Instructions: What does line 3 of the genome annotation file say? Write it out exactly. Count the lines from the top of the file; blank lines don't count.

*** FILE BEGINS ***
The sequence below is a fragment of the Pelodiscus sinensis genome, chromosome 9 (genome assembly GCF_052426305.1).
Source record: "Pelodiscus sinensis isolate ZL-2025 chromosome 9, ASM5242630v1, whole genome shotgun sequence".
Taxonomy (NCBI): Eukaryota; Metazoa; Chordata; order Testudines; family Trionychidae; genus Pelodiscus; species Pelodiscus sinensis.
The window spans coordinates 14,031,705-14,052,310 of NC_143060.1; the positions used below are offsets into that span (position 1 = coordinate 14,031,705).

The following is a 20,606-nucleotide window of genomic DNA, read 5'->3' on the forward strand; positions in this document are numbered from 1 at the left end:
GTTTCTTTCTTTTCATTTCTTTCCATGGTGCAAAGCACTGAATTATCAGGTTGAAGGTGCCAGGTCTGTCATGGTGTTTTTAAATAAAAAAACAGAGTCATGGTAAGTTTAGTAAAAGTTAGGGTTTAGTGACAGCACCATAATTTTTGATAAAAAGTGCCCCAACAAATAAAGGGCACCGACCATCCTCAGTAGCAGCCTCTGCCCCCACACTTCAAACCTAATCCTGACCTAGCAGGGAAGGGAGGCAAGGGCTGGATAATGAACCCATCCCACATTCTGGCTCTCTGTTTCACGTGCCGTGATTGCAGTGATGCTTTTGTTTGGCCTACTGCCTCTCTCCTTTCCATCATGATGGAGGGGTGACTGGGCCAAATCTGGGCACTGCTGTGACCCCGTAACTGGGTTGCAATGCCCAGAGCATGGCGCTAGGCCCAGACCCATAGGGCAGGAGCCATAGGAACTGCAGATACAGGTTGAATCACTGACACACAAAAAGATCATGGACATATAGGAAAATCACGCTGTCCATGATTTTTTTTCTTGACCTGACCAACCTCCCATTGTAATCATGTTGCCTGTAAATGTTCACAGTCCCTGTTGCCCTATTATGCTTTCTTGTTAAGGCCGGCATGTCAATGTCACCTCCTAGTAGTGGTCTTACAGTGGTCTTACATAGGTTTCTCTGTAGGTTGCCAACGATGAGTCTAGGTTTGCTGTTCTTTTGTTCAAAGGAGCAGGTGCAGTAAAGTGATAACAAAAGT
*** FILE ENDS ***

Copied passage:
Taxonomy (NCBI): Eukaryota; Metazoa; Chordata; order Testudines; family Trionychidae; genus Pelodiscus; species Pelodiscus sinensis.